I'm thinking about ripple, for instance, or any other noise riding along on top of the DC. If you want constant resistance, then the voltage and current will have to have noise to mirror the input, just as they would for a resistor. That's different than a device which averages 100 ohms when the voltage averages 5V and the current averages 50mA, with all averages over a time of, say, 0.5 second.
     
  5. dumle29

    Thread Starter Member

    Jun 26, 2011
    45
    0
    When I say constant resistance, I mean that the mosfets will act as a resistor, thay means you dial in the resistance of your choice, say 0.56 ohms, and the load sets itself to that. say it was an average, I think that would work fine, when testing stuff? question is, how low should that average be?
     
  6. bountyhunter

    Well-Known Member

    Sep 7, 2009
    2,498
    507
    Constant resistance means you have a circuit that regulates both constant current and constant voltage.
     
  7. thatoneguy

    AAC Fanatic!

    Feb 19, 2009
    6,357
    718
    Look at the specifications for this B&K Electronic Load

    Then post what features you wouldn't want from it. That is a 150W variable load with good precision for the price.
     
  8. dumle29

    Thread Starter Member

    Jun 26, 2011
    45
    0
    Well I've thought about it again and I think for a load, 1mA resolution would be more than enough. So I could do away with the µcurrent measuring.

    I'd go for 1mA to 10A range, and a 0-40V range. If constant resistance is too difficult to do, I guess i'll scrap that.
     
  9. thatoneguy

    AAC Fanatic!

    Feb 19, 2009
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    For that amount of power, I'd suggest buying a digital load system. You would probably end up spending less money than you are looking at building a DIY precision 400W electronic load. That is a LOT of power to dissipate. Basic soldering irons run on about 20-50 Watts, if that gives you an idea of the amount of heat generated, let alone 10 times that amount of power. :eek:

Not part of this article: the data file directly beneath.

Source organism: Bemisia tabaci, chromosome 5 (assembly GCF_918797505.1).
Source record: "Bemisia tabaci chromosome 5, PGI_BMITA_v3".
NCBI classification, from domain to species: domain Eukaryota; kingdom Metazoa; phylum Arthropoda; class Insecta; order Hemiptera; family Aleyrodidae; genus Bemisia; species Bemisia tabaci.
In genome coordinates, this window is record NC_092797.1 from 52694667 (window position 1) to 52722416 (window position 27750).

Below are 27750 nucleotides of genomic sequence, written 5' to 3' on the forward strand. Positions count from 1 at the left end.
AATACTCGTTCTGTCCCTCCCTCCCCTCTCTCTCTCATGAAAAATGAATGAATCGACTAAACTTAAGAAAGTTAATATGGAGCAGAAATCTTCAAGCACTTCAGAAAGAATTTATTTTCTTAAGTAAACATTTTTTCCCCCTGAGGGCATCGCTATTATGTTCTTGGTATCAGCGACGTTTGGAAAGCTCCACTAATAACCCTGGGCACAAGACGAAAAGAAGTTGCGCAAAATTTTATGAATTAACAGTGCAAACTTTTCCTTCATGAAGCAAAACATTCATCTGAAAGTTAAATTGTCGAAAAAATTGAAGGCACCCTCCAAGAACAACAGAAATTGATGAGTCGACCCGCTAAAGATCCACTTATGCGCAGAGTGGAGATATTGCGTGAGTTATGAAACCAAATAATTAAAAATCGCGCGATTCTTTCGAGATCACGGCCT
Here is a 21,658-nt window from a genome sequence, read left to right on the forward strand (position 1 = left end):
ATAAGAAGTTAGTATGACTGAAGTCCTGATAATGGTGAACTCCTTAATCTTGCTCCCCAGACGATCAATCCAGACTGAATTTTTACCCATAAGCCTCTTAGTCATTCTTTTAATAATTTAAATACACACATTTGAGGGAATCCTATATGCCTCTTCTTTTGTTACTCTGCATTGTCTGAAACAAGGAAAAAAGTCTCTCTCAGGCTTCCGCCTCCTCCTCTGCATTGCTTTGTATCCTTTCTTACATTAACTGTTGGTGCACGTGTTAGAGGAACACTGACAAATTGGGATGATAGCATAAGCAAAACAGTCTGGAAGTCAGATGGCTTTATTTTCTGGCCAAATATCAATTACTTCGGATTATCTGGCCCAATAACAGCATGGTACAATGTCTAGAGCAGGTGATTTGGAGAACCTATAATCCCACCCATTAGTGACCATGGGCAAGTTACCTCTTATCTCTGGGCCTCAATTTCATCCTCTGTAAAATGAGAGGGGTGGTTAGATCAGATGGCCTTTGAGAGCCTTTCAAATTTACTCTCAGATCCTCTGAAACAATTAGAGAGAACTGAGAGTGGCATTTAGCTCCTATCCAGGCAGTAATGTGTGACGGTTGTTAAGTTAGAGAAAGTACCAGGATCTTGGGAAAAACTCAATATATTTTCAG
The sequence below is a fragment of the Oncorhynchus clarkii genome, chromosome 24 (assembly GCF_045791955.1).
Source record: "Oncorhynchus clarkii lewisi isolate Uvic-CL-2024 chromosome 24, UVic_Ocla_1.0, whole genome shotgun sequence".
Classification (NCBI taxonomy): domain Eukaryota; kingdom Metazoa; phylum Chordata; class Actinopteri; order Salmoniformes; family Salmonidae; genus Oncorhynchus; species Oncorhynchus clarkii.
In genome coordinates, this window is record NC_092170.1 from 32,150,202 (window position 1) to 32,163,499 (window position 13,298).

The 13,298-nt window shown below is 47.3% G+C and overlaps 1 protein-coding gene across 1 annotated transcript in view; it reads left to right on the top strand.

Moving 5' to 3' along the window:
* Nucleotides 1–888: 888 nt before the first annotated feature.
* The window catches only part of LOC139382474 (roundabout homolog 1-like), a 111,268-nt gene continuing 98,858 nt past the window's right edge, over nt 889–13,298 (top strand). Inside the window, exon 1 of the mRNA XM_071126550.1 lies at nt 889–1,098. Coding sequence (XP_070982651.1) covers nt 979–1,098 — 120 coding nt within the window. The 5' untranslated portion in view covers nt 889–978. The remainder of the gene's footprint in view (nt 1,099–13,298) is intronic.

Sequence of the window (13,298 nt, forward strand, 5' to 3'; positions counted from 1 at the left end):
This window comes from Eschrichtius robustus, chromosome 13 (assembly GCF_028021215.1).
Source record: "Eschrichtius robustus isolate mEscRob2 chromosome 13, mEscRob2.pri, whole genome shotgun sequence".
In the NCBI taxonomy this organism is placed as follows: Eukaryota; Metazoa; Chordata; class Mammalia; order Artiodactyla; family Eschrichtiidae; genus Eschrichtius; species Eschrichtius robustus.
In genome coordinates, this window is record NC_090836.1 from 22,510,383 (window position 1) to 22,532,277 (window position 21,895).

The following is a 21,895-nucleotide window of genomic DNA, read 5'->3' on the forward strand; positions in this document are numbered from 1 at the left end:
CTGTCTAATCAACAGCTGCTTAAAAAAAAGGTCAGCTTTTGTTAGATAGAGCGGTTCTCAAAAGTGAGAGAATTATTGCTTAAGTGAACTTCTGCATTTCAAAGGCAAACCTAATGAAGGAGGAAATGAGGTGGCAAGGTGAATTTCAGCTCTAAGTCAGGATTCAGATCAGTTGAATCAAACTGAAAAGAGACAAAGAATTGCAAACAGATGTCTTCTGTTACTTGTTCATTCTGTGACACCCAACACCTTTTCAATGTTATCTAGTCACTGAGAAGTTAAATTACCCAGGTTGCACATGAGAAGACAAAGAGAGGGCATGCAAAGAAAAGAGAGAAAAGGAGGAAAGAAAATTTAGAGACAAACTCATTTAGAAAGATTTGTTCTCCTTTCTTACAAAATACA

I'd suggest limiting the upper end of current sink to 1 or 2 Amps, and 20V to start with. Then the max dissipation could be done at a lower cost with a few CPU type heatsinks with fans on MOSFETs for dissipating 40 Watts of power. There isn't much else you can do with a load besides converting it into heat.

    Incandescent light bulbs are also a common DIY load, but the control MOSFETs will dissipate an equal amount, thus the giant heatsink and fan needs.
     
  10. dumle29

    Thread Starter Member

    Jun 26, 2011
    45
    0
    Ah yeah sorry, I was shooting for a 60W load, that would accept those voltages and amps. I don't know if that is the right way to spec it tho.

    So at 40v, it would be able to pull 1,5A while at 6v or lower, it could pull the full 10A. It is supposed to be portable, so a 400W load would be insane :p

    Anyways, I'm heading off to bed, as it is way past the time I should have done so :p

    A little question. What do you guys do with PCB's? Previously I've made my own, and with some pretty good precision, but I want to make this one SMD and compact, so I will have to have the board manufactured. What I've found so far, is an insane 300 eur for 2 prototype boards. Is this really the price-class?